Dr. David Cox is a senior research fellow in the Advanced Technology Institute, university of Surrey and visiting research fellow at the National Physical Laboratory. Following his PhD in materials Science in 2000 from the University of Cambridge he has worked primarily with focused ion beam systems in a wide range of disciplines, with circa 130 publications in the fields of metallurgy, metrology, nanotechnology, optics, and device fabrication.

He currently manages the focused ion beam activities in the university of Surrey where his current main research interests are the metrology of focused ion beam systems and development of focused ion beams for deterministic ion implantation.

About the author

Dr Mark J. Whiting is Senior Lecturer in Metallic Materials in the Department of Mechanical Engineering Sciences at the University of Surrey. He has been researching metallic engineering materials for around thirty years. His earliest work was on the mechanisms of diffusional phase transformations. Such questions have remained a strong thread throughout his research. His current research portfolio is in two areas: (i) additive manufacture of metallic materials, and (ii) understanding the diverse physical phenomena that occur at metal/metal and metal/inorganic interfaces in engineering alloys. These two areas underpin various aerospace, manufacturing, automotive and defence applications.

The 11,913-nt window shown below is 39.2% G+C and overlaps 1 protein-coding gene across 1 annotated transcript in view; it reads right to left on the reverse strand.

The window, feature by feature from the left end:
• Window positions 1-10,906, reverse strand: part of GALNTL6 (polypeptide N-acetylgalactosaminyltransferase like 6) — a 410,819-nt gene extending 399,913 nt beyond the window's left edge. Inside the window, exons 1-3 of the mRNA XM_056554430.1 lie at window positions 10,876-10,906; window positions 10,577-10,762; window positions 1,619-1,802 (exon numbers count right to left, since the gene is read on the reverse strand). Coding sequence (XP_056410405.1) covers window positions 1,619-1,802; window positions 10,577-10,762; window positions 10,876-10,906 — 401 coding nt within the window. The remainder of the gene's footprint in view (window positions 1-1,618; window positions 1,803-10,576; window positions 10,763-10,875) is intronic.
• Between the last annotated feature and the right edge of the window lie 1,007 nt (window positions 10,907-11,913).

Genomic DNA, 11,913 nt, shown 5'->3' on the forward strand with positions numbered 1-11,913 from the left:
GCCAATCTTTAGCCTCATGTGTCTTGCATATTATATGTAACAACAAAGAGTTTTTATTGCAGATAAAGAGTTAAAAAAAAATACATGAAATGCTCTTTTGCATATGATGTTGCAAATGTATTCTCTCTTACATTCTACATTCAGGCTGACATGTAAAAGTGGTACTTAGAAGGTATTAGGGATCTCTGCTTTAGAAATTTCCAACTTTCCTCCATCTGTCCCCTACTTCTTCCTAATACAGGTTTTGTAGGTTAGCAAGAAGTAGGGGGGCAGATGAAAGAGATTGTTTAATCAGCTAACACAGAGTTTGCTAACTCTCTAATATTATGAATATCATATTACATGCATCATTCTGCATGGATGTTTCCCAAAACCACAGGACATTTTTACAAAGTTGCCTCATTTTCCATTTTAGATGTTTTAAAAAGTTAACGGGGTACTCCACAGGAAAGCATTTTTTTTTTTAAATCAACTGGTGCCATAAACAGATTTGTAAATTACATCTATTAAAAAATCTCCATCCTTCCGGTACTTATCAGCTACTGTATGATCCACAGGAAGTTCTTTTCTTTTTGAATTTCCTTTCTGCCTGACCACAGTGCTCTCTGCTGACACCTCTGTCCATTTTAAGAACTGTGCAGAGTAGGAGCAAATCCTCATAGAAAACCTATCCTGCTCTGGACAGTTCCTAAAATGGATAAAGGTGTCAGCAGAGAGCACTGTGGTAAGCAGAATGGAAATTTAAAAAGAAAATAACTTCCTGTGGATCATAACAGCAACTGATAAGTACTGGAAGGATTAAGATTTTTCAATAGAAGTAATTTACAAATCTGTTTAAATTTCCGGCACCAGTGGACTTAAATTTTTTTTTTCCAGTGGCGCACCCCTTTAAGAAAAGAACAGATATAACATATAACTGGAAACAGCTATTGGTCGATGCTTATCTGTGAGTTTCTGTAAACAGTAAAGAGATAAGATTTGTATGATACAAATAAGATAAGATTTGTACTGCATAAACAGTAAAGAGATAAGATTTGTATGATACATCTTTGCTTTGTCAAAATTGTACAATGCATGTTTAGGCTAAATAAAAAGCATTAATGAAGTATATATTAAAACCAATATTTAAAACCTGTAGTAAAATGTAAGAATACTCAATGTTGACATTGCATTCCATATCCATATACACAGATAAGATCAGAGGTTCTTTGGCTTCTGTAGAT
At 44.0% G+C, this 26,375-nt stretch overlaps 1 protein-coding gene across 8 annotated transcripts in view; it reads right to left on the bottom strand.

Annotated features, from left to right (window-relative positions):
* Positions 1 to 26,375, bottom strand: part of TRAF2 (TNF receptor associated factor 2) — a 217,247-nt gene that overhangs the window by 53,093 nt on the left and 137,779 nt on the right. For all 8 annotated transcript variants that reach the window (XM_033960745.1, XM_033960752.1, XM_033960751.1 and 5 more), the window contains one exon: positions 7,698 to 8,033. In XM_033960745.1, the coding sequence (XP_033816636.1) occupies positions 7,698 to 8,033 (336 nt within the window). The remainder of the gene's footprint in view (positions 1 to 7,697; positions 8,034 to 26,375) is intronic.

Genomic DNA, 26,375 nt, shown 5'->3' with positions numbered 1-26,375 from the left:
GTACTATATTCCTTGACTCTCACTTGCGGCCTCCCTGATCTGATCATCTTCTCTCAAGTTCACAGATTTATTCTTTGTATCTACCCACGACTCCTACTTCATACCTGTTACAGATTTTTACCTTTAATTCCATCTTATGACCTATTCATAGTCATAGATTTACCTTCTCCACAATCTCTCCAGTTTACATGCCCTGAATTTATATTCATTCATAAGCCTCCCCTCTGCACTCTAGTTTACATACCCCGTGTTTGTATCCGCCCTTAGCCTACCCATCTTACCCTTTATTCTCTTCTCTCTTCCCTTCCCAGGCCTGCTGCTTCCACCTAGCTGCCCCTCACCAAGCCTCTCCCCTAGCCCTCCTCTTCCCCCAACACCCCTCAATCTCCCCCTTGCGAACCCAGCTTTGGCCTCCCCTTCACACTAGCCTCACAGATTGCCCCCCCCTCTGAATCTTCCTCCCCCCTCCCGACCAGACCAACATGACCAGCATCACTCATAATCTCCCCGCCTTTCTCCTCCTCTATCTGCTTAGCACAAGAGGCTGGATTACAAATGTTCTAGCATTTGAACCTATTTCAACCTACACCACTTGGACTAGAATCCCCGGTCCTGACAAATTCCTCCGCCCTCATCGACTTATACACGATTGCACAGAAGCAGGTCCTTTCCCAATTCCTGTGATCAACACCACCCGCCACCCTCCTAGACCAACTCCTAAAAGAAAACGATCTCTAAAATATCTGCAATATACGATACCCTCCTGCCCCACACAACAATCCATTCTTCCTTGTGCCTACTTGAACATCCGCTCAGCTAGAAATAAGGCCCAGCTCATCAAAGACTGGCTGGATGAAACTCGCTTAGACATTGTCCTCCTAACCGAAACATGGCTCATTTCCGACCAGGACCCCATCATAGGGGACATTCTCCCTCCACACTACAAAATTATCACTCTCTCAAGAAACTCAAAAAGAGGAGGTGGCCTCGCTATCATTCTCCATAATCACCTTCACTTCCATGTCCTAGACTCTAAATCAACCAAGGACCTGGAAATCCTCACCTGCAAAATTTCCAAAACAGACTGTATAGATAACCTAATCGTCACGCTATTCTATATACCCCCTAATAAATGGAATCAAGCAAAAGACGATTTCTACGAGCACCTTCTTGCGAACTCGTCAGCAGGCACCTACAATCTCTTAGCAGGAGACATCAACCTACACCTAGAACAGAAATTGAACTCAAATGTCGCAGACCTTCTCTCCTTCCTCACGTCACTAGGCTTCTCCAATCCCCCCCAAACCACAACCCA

As an advocate of metallic additive manufacture (AM), and other advanced manufacturing methods he works on understanding the diverse materials issues that are slowing the adoption of such technologies. Such issues are especially acute in medium and large scale additive manufacture where reproducibility is a key challenge. In his current research advanced microscopy plays a part in exploring the key microstructural issues in AM. Plasma focused ion beam methods and electron backscatter diffraction are the two key tools in this research.

About the author